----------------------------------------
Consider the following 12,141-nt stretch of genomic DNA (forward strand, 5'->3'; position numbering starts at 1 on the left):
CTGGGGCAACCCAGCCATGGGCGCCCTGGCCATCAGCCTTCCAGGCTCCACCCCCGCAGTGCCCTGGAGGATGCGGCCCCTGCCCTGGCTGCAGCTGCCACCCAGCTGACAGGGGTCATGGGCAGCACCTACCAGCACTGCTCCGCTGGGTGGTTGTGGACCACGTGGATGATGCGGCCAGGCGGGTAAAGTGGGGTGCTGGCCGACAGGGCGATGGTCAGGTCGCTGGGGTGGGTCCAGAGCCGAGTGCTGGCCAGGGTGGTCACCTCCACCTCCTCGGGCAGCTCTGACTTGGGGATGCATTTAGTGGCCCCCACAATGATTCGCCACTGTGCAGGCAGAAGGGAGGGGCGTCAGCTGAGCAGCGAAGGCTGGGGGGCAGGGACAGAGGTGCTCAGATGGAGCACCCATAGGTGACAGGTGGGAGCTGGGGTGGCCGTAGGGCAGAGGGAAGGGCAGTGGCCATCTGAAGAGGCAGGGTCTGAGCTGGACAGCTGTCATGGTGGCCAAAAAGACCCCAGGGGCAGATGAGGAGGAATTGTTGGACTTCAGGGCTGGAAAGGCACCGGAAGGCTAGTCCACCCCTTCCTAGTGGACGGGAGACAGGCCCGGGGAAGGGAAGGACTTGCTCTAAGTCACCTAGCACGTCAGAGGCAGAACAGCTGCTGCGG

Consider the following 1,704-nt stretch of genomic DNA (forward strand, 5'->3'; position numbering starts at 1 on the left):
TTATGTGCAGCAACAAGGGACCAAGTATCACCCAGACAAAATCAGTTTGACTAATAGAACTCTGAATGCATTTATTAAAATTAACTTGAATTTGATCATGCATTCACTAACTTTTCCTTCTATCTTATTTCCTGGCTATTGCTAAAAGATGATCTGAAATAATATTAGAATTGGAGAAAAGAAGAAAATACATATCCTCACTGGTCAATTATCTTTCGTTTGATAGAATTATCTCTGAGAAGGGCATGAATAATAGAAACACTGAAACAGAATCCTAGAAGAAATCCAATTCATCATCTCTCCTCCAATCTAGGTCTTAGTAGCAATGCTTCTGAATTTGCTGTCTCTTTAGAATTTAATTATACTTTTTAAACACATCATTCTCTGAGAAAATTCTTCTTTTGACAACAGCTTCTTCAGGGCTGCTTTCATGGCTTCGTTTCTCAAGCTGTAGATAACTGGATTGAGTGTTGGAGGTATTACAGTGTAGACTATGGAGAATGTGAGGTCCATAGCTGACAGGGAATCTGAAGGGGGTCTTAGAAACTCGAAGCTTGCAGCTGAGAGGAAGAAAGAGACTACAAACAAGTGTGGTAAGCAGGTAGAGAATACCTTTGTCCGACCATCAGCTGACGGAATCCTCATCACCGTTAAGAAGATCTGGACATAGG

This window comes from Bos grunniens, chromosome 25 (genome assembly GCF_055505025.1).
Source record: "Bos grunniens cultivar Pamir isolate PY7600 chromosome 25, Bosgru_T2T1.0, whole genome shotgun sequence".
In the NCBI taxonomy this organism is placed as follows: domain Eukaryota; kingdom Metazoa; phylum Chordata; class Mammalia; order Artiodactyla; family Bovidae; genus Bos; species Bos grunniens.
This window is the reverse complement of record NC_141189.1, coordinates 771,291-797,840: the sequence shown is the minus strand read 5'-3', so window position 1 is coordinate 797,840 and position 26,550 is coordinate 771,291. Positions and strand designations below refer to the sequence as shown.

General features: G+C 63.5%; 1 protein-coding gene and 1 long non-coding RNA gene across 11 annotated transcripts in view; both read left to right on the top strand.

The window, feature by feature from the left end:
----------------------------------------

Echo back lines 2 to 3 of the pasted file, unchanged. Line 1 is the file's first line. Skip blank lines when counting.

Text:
CTGGGGCAACCCAGCCATGGGCGCCCTGGCCATCAGCCTTCCAGGCTCCACCCCCGCAGTGCCCTGGAGGATGCGGCCCCTGCCCTGGCTGCAGCTGCCACCCAGCTGACAGGGGTCATGGGCAGCACCTACCAGCACTGCTCCGCTGGGTGGTTGTGGACCACGTGGATGATGCGGCCAGGCGGGTAAAGTGGGGTGCTGGCCGACAGGGCGATGGTCAGGTCGCTGGGGTGGGTCCAGAGCCGAGTGCTGGCCAGGGTGGTCACCTCCACCTCCTCGGGCAGCTCTGACTTGGGGATGCATTTAGTGGCCCCCACAATGATTCGCCACTGTGCAGGCAGAAGGGAGGGGCGTCAGCTGAGCAGCGAAGGCTGGGGGGCAGGGACAGAGGTGCTCAGATGGAGCACCCATAGGTGACAGGTGGGAGCTGGGGTGGCCGTAGGGCAGAGGGAAGGGCAGTGGCCATCTGAAGAGGCAGGGTCTGAGCTGGACAGCTGTCATGGTGGCCAAAAAGACCCCAGGGGCAGATGAGGAGGAATTGTTGGACTTCAGGGCTGGAAAGGCACCGGAAGGCTAGTCCACCCCTTCCTAGTGGACGGGAGACAGGCCCGGGGAAGGGAAGGACTTGCTCTAAGTCACCTAGCACGTCAGAGGCAGAACAGCTGCTGCGG

Consider the following 1,704-nt stretch of genomic DNA (forward strand, 5'->3'; position numbering starts at 1 on the left):